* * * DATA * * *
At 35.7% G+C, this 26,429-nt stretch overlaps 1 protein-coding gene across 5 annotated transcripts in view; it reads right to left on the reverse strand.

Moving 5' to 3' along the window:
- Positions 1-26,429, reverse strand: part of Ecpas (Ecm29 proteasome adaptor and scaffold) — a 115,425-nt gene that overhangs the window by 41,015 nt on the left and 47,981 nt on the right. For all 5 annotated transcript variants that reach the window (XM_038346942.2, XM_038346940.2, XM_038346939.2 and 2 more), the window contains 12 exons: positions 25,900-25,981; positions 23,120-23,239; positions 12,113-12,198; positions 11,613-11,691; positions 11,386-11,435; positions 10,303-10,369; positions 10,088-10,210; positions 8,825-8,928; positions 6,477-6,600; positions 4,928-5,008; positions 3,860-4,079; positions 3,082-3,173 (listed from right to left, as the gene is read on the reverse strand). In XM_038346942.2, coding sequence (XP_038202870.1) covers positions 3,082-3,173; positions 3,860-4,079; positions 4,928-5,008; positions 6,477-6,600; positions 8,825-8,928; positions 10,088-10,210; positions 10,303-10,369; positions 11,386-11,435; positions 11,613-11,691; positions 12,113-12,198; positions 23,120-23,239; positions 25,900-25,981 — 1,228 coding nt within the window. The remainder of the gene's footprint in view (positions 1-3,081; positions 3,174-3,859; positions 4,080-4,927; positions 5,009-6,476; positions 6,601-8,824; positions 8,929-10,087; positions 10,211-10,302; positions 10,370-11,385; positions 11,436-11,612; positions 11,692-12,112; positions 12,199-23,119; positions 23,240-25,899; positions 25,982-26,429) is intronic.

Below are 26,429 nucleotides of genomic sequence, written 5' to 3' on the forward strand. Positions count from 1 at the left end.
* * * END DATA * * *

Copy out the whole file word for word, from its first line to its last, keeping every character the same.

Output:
At 35.7% G+C, this 26,429-nt stretch overlaps 1 protein-coding gene across 5 annotated transcripts in view; it reads right to left on the reverse strand.

Moving 5' to 3' along the window:
- Positions 1-26,429, reverse strand: part of Ecpas (Ecm29 proteasome adaptor and scaffold) — a 115,425-nt gene that overhangs the window by 41,015 nt on the left and 47,981 nt on the right. For all 5 annotated transcript variants that reach the window (XM_038346942.2, XM_038346940.2, XM_038346939.2 and 2 more), the window contains 12 exons: positions 25,900-25,981; positions 23,120-23,239; positions 12,113-12,198; positions 11,613-11,691; positions 11,386-11,435; positions 10,303-10,369; positions 10,088-10,210; positions 8,825-8,928; positions 6,477-6,600; positions 4,928-5,008; positions 3,860-4,079; positions 3,082-3,173 (listed from right to left, as the gene is read on the reverse strand). In XM_038346942.2, coding sequence (XP_038202870.1) covers positions 3,082-3,173; positions 3,860-4,079; positions 4,928-5,008; positions 6,477-6,600; positions 8,825-8,928; positions 10,088-10,210; positions 10,303-10,369; positions 11,386-11,435; positions 11,613-11,691; positions 12,113-12,198; positions 23,120-23,239; positions 25,900-25,981 — 1,228 coding nt within the window. The remainder of the gene's footprint in view (positions 1-3,081; positions 3,174-3,859; positions 4,080-4,927; positions 5,009-6,476; positions 6,601-8,824; positions 8,929-10,087; positions 10,211-10,302; positions 10,370-11,385; positions 11,436-11,612; positions 11,692-12,112; positions 12,199-23,119; positions 23,240-25,899; positions 25,982-26,429) is intronic.

Below are 26,429 nucleotides of genomic sequence, written 5' to 3' on the forward strand. Positions count from 1 at the left end.